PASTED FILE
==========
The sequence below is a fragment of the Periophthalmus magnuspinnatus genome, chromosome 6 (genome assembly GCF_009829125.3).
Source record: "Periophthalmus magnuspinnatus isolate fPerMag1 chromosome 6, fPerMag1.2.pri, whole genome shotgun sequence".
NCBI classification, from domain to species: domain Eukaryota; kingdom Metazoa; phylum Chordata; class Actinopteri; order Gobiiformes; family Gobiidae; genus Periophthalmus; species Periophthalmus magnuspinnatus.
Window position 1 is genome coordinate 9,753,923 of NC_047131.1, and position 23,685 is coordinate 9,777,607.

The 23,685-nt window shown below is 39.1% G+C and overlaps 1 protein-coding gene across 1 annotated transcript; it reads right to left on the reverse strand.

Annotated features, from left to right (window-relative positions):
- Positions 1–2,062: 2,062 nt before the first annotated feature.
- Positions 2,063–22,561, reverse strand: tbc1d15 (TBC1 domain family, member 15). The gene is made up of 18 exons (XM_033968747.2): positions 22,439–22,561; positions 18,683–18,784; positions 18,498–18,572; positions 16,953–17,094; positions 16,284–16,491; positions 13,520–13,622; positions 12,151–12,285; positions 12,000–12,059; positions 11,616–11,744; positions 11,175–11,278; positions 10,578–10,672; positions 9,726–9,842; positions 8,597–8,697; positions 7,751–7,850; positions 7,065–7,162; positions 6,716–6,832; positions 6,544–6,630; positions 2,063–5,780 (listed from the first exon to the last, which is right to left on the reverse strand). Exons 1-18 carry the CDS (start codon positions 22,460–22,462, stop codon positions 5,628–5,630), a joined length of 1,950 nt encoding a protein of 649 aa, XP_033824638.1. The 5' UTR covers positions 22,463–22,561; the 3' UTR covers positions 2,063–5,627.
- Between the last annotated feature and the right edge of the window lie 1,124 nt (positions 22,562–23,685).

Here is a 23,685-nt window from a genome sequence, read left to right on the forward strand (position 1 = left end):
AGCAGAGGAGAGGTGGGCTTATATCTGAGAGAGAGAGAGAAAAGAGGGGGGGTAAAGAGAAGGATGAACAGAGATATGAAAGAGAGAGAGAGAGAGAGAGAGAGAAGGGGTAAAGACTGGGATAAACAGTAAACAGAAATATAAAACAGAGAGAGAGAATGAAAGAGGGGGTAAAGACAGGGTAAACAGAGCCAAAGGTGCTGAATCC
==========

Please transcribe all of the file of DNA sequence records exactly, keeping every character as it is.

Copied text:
The sequence below is a fragment of the Periophthalmus magnuspinnatus genome, chromosome 6 (genome assembly GCF_009829125.3).
Source record: "Periophthalmus magnuspinnatus isolate fPerMag1 chromosome 6, fPerMag1.2.pri, whole genome shotgun sequence".
NCBI classification, from domain to species: domain Eukaryota; kingdom Metazoa; phylum Chordata; class Actinopteri; order Gobiiformes; family Gobiidae; genus Periophthalmus; species Periophthalmus magnuspinnatus.
Window position 1 is genome coordinate 9,753,923 of NC_047131.1, and position 23,685 is coordinate 9,777,607.

The 23,685-nt window shown below is 39.1% G+C and overlaps 1 protein-coding gene across 1 annotated transcript; it reads right to left on the reverse strand.

Annotated features, from left to right (window-relative positions):
- Positions 1–2,062: 2,062 nt before the first annotated feature.
- Positions 2,063–22,561, reverse strand: tbc1d15 (TBC1 domain family, member 15). The gene is made up of 18 exons (XM_033968747.2): positions 22,439–22,561; positions 18,683–18,784; positions 18,498–18,572; positions 16,953–17,094; positions 16,284–16,491; positions 13,520–13,622; positions 12,151–12,285; positions 12,000–12,059; positions 11,616–11,744; positions 11,175–11,278; positions 10,578–10,672; positions 9,726–9,842; positions 8,597–8,697; positions 7,751–7,850; positions 7,065–7,162; positions 6,716–6,832; positions 6,544–6,630; positions 2,063–5,780 (listed from the first exon to the last, which is right to left on the reverse strand). Exons 1-18 carry the CDS (start codon positions 22,460–22,462, stop codon positions 5,628–5,630), a joined length of 1,950 nt encoding a protein of 649 aa, XP_033824638.1. The 5' UTR covers positions 22,463–22,561; the 3' UTR covers positions 2,063–5,627.
- Between the last annotated feature and the right edge of the window lie 1,124 nt (positions 22,562–23,685).

Here is a 23,685-nt window from a genome sequence, read left to right on the forward strand (position 1 = left end):
AGCAGAGGAGAGGTGGGCTTATATCTGAGAGAGAGAGAGAAAAGAGGGGGGGTAAAGAGAAGGATGAACAGAGATATGAAAGAGAGAGAGAGAGAGAGAGAGAGAAGGGGTAAAGACTGGGATAAACAGTAAACAGAAATATAAAACAGAGAGAGAGAATGAAAGAGGGGGTAAAGACAGGGTAAACAGAGCCAAAGGTGCTGAATCC